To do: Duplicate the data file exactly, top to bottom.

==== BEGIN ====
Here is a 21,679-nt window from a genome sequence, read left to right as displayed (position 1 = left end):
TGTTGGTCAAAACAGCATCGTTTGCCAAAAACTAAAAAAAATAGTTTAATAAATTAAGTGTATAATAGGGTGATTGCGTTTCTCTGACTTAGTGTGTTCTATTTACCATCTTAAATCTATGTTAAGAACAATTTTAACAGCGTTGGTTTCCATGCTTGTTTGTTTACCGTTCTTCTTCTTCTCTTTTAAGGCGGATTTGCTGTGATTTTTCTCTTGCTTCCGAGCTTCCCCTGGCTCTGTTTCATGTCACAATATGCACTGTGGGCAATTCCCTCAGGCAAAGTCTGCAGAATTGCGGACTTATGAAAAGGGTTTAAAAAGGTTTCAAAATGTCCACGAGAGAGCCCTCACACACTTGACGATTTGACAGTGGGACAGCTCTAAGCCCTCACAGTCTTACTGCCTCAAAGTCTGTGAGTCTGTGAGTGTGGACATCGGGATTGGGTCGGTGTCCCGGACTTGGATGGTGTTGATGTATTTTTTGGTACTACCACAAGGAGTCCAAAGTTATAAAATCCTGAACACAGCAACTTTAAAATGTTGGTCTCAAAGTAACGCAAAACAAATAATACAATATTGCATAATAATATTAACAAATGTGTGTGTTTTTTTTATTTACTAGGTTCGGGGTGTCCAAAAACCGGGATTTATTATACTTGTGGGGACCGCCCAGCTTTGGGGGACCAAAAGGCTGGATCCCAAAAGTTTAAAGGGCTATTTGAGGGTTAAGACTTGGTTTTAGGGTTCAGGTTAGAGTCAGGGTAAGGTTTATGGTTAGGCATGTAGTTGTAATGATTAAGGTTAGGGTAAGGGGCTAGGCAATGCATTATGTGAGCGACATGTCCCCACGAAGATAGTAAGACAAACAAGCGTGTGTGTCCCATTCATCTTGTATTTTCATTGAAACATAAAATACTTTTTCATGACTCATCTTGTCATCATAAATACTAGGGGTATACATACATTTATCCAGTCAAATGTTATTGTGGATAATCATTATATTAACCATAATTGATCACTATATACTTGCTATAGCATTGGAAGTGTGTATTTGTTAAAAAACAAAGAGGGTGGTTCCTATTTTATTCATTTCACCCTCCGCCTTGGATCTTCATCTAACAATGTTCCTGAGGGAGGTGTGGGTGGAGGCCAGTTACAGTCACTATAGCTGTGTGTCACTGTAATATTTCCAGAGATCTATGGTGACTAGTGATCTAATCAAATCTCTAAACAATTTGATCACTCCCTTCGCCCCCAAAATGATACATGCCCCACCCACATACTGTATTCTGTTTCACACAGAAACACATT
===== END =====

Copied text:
Here is a 21,679-nt window from a genome sequence, read left to right as displayed (position 1 = left end):
TGTTGGTCAAAACAGCATCGTTTGCCAAAAACTAAAAAAAATAGTTTAATAAATTAAGTGTATAATAGGGTGATTGCGTTTCTCTGACTTAGTGTGTTCTATTTACCATCTTAAATCTATGTTAAGAACAATTTTAACAGCGTTGGTTTCCATGCTTGTTTGTTTACCGTTCTTCTTCTTCTCTTTTAAGGCGGATTTGCTGTGATTTTTCTCTTGCTTCCGAGCTTCCCCTGGCTCTGTTTCATGTCACAATATGCACTGTGGGCAATTCCCTCAGGCAAAGTCTGCAGAATTGCGGACTTATGAAAAGGGTTTAAAAAGGTTTCAAAATGTCCACGAGAGAGCCCTCACACACTTGACGATTTGACAGTGGGACAGCTCTAAGCCCTCACAGTCTTACTGCCTCAAAGTCTGTGAGTCTGTGAGTGTGGACATCGGGATTGGGTCGGTGTCCCGGACTTGGATGGTGTTGATGTATTTTTTGGTACTACCACAAGGAGTCCAAAGTTATAAAATCCTGAACACAGCAACTTTAAAATGTTGGTCTCAAAGTAACGCAAAACAAATAATACAATATTGCATAATAATATTAACAAATGTGTGTGTTTTTTTTATTTACTAGGTTCGGGGTGTCCAAAAACCGGGATTTATTATACTTGTGGGGACCGCCCAGCTTTGGGGGACCAAAAGGCTGGATCCCAAAAGTTTAAAGGGCTATTTGAGGGTTAAGACTTGGTTTTAGGGTTCAGGTTAGAGTCAGGGTAAGGTTTATGGTTAGGCATGTAGTTGTAATGATTAAGGTTAGGGTAAGGGGCTAGGCAATGCATTATGTGAGCGACATGTCCCCACGAAGATAGTAAGACAAACAAGCGTGTGTGTCCCATTCATCTTGTATTTTCATTGAAACATAAAATACTTTTTCATGACTCATCTTGTCATCATAAATACTAGGGGTATACATACATTTATCCAGTCAAATGTTATTGTGGATAATCATTATATTAACCATAATTGATCACTATATACTTGCTATAGCATTGGAAGTGTGTATTTGTTAAAAAACAAAGAGGGTGGTTCCTATTTTATTCATTTCACCCTCCGCCTTGGATCTTCATCTAACAATGTTCCTGAGGGAGGTGTGGGTGGAGGCCAGTTACAGTCACTATAGCTGTGTGTCACTGTAATATTTCCAGAGATCTATGGTGACTAGTGATCTAATCAAATCTCTAAACAATTTGATCACTCCCTTCGCCCCCAAAATGATACATGCCCCACCCACATACTGTATTCTGTTTCACACAGAAACACATT